Dan Stratman

Dan Stratman has served as the Lied Center’s technical director for all 30 years.

Dan Stratman, who has served as the Lied’s technical director for all 30 years (“since before there were seats or carpet”), says the building was designed with all those possibilities in mind.

“The versatility of the facility is phenomenal … that we can do an international orchestra one day and load in a Broadway show the next day is amazing,” Stratman says. “The sprung floor for dance, the way the orchestra shell works ... all of that was initial with the building. The initial design made sure we could do all of those things at that time, and it turns out we still do all those things now. We can stage anything that’s on tour. That’s pretty amazing.”

Along with Ticket Office Manager Eileen Brewster and Facilities Services Manager Larry Wathor, Stratman is one of a group of employees heading into retirement or recently retired who were with the Lied from day one. Together, they represent nearly 100 years of experience with virtually every aspect of keeping the facility running, and are a big part of the Lied’s stellar nationwide reputation. As Stratman puts it, “The building is phenomenal, but if it wasn’t full of great people, it wouldn’t work.”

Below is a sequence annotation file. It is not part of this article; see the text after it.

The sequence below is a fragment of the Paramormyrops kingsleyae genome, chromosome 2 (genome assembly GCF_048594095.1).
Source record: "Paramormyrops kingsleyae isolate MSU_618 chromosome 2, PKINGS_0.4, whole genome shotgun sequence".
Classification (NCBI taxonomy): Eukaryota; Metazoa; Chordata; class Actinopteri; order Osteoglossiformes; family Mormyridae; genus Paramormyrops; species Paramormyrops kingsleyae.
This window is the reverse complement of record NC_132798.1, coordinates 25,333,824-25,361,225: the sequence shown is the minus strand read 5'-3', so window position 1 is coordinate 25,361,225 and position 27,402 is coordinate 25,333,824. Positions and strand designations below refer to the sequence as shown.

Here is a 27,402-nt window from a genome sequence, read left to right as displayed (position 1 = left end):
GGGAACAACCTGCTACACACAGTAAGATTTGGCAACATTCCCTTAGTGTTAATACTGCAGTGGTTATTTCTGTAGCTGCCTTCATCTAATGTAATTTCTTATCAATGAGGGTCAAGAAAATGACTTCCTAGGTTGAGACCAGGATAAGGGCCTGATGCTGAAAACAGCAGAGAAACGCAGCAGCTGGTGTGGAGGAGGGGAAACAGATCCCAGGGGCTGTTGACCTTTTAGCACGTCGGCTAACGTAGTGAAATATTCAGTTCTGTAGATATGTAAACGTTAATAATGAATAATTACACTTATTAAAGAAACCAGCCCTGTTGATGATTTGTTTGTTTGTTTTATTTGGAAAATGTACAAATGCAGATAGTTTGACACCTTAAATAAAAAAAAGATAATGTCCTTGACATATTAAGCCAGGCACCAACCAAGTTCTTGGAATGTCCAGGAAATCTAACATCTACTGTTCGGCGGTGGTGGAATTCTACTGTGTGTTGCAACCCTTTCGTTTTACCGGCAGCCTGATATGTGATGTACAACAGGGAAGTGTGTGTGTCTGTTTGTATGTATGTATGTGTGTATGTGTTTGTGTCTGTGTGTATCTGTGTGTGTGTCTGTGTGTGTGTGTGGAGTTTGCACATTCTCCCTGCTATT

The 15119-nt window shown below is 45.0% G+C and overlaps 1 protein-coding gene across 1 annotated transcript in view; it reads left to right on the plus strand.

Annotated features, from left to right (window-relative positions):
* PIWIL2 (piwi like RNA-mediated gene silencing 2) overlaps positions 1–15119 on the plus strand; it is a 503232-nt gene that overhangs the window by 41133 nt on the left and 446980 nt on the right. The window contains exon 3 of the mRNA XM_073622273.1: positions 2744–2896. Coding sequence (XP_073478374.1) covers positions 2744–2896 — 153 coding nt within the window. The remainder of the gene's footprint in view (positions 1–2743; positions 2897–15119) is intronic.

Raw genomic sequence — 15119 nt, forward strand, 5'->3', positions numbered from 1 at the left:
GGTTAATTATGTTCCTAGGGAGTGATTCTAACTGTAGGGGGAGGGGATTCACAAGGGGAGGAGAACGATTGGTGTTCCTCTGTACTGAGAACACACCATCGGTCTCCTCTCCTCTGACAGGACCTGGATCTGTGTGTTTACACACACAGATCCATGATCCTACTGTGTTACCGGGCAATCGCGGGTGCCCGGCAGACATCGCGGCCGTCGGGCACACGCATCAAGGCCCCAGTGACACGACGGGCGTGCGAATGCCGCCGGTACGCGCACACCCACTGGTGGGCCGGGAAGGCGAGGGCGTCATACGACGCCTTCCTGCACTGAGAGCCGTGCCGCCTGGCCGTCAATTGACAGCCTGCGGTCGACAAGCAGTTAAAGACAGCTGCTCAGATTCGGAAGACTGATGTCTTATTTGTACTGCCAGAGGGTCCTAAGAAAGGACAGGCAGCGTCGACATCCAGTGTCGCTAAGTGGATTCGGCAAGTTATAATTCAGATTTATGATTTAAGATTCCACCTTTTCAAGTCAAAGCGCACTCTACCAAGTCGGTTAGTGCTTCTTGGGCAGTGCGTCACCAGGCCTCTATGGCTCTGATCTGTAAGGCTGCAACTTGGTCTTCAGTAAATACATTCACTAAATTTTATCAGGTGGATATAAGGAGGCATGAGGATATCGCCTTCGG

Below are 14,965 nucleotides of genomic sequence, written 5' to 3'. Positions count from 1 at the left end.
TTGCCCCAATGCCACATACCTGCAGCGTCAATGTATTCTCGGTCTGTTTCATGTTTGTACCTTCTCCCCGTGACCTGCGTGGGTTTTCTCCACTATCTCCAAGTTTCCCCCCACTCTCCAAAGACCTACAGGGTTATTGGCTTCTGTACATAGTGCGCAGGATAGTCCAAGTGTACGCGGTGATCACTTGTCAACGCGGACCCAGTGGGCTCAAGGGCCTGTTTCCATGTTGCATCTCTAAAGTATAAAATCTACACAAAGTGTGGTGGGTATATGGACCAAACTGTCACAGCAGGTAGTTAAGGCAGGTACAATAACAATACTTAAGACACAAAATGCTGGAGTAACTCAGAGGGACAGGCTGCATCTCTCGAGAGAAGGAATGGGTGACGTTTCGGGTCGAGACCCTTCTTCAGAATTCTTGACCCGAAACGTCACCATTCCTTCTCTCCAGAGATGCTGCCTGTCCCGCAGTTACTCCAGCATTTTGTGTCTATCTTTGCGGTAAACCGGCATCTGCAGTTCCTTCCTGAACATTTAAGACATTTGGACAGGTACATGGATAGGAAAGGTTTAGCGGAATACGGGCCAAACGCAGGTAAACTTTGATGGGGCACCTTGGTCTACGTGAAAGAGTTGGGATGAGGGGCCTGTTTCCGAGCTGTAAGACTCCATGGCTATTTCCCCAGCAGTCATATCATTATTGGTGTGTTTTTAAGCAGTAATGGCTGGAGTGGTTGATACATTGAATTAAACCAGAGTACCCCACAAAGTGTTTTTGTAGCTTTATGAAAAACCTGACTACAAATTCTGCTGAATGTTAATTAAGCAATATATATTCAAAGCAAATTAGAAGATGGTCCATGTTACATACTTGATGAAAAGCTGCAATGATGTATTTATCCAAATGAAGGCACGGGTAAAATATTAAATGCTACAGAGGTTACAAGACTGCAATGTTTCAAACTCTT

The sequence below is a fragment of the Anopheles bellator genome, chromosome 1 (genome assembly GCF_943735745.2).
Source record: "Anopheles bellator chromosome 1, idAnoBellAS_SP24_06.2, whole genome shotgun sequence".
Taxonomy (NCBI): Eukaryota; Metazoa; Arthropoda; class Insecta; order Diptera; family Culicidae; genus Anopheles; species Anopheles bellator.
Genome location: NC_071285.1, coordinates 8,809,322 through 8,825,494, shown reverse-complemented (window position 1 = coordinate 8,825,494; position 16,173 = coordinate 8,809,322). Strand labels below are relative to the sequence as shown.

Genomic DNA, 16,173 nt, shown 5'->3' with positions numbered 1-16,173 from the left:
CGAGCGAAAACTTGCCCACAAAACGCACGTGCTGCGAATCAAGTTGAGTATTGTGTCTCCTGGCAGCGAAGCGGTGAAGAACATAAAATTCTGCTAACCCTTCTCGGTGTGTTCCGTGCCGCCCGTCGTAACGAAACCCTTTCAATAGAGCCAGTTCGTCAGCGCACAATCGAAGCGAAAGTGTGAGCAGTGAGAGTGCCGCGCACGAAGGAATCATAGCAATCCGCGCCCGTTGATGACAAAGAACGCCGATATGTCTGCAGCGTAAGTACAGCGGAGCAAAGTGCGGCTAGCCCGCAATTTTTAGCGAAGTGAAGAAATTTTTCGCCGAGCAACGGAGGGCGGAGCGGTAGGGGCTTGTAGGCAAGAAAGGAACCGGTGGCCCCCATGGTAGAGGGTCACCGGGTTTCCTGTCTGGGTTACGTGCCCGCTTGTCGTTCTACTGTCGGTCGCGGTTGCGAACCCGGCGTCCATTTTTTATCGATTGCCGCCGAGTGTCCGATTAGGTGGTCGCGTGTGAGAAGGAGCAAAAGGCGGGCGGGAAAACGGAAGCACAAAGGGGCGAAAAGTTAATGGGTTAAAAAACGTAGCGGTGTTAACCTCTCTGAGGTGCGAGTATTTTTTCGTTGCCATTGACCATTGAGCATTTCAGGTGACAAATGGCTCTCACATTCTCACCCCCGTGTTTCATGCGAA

The next 30 years

Given that the Lied Center was built on big dreams, it makes perfect sense that all those involved have big dreams for the next 30 years – starting with a spectacular 30th anniversary season anchored by the “spectacular new production” of “Phantom of the Opera.” It will be the biggest musical theater production in the Lied Center’s history, boasting a new state-of-the-art set and new special effects that require 20 semi-trucks to transport, as well as one of the largest touring casts in the nation. Performances will run for two weeks (another Lied Center first) for as many as 30,000 audience members. In addition to Phantom, the season boasts Wynton Marcalis’s holiday show, the Boston Pops, and the Bill T. Jones/Arnie Zan Dance Company.